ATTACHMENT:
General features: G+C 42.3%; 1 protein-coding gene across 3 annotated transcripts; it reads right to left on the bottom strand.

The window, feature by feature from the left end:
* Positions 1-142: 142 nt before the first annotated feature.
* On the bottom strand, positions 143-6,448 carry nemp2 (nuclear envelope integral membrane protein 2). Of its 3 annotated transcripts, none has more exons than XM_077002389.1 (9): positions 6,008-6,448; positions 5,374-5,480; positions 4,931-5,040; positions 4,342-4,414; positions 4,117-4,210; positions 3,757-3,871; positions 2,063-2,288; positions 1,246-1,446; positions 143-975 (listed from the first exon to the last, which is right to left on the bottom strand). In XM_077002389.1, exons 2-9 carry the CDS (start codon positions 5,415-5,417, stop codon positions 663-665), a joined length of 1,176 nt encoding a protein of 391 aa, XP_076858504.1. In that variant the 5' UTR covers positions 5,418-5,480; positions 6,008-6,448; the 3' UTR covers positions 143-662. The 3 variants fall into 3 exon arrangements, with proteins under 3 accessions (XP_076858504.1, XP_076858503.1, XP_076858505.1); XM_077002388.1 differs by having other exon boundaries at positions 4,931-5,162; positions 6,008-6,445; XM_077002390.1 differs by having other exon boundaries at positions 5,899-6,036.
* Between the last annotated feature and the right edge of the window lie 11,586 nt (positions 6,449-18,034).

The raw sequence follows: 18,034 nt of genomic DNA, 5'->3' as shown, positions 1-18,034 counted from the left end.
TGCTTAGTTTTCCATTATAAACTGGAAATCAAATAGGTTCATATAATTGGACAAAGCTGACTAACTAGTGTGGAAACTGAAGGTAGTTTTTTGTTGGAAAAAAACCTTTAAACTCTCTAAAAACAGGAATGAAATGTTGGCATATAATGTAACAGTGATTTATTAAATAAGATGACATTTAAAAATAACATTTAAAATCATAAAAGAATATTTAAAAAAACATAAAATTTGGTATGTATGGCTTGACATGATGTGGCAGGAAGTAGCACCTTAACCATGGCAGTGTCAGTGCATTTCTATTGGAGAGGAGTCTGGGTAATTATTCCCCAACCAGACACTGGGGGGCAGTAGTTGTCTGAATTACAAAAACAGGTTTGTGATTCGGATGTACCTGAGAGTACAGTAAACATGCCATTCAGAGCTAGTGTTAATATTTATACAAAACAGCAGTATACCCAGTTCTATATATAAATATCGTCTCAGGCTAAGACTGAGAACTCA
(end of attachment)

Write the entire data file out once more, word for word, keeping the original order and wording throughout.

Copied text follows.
General features: G+C 42.3%; 1 protein-coding gene across 3 annotated transcripts; it reads right to left on the bottom strand.

The window, feature by feature from the left end:
* Positions 1-142: 142 nt before the first annotated feature.
* On the bottom strand, positions 143-6,448 carry nemp2 (nuclear envelope integral membrane protein 2). Of its 3 annotated transcripts, none has more exons than XM_077002389.1 (9): positions 6,008-6,448; positions 5,374-5,480; positions 4,931-5,040; positions 4,342-4,414; positions 4,117-4,210; positions 3,757-3,871; positions 2,063-2,288; positions 1,246-1,446; positions 143-975 (listed from the first exon to the last, which is right to left on the bottom strand). In XM_077002389.1, exons 2-9 carry the CDS (start codon positions 5,415-5,417, stop codon positions 663-665), a joined length of 1,176 nt encoding a protein of 391 aa, XP_076858504.1. In that variant the 5' UTR covers positions 5,418-5,480; positions 6,008-6,448; the 3' UTR covers positions 143-662. The 3 variants fall into 3 exon arrangements, with proteins under 3 accessions (XP_076858504.1, XP_076858503.1, XP_076858505.1); XM_077002388.1 differs by having other exon boundaries at positions 4,931-5,162; positions 6,008-6,445; XM_077002390.1 differs by having other exon boundaries at positions 5,899-6,036.
* Between the last annotated feature and the right edge of the window lie 11,586 nt (positions 6,449-18,034).

The raw sequence follows: 18,034 nt of genomic DNA, 5'->3' as shown, positions 1-18,034 counted from the left end.
TGCTTAGTTTTCCATTATAAACTGGAAATCAAATAGGTTCATATAATTGGACAAAGCTGACTAACTAGTGTGGAAACTGAAGGTAGTTTTTTGTTGGAAAAAAACCTTTAAACTCTCTAAAAACAGGAATGAAATGTTGGCATATAATGTAACAGTGATTTATTAAATAAGATGACATTTAAAAATAACATTTAAAATCATAAAAGAATATTTAAAAAAACATAAAATTTGGTATGTATGGCTTGACATGATGTGGCAGGAAGTAGCACCTTAACCATGGCAGTGTCAGTGCATTTCTATTGGAGAGGAGTCTGGGTAATTATTCCCCAACCAGACACTGGGGGGCAGTAGTTGTCTGAATTACAAAAACAGGTTTGTGATTCGGATGTACCTGAGAGTACAGTAAACATGCCATTCAGAGCTAGTGTTAATATTTATACAAAACAGCAGTATACCCAGTTCTATATATAAATATCGTCTCAGGCTAAGACTGAGAACTCA